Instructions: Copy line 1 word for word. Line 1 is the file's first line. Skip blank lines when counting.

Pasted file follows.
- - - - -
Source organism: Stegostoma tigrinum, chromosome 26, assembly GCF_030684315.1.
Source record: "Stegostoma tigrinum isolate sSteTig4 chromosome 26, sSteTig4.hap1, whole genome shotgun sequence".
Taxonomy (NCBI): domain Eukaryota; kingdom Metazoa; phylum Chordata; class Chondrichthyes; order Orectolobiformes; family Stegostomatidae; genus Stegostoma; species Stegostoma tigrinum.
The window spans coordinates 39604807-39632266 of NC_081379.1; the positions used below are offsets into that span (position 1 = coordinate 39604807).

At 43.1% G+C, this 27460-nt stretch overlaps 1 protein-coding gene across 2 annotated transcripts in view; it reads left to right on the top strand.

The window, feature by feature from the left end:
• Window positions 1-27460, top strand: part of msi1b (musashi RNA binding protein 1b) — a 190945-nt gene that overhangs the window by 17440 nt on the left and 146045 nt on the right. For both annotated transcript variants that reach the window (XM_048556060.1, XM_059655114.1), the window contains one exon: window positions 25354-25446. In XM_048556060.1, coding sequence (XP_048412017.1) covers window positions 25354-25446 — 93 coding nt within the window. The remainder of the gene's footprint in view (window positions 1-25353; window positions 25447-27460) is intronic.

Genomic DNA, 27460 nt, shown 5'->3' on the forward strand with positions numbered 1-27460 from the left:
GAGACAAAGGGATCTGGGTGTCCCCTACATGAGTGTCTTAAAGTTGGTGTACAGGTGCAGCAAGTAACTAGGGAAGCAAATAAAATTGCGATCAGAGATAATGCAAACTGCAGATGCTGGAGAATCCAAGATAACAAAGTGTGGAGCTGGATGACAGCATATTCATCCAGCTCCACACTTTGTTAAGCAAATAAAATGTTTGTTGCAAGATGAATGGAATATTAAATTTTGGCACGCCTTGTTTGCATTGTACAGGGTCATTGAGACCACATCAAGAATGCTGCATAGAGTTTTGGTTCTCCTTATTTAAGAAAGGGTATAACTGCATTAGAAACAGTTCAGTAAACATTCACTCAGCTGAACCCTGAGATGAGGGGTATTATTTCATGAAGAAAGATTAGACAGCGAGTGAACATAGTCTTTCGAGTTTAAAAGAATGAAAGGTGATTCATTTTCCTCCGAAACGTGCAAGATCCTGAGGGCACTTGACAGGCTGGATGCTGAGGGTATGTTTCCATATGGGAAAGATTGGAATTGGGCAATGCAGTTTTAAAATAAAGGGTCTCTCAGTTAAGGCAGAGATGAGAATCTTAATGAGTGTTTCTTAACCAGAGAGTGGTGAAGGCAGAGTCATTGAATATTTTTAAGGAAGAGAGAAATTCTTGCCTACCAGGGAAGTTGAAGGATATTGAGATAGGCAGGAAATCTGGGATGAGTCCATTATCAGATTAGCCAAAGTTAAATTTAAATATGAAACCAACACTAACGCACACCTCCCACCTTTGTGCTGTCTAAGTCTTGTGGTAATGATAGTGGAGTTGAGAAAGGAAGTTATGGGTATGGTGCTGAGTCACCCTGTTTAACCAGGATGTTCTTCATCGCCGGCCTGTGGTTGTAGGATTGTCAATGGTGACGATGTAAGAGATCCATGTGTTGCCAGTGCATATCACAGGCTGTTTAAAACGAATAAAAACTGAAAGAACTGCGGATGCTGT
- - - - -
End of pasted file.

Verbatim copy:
Source organism: Stegostoma tigrinum, chromosome 26, assembly GCF_030684315.1.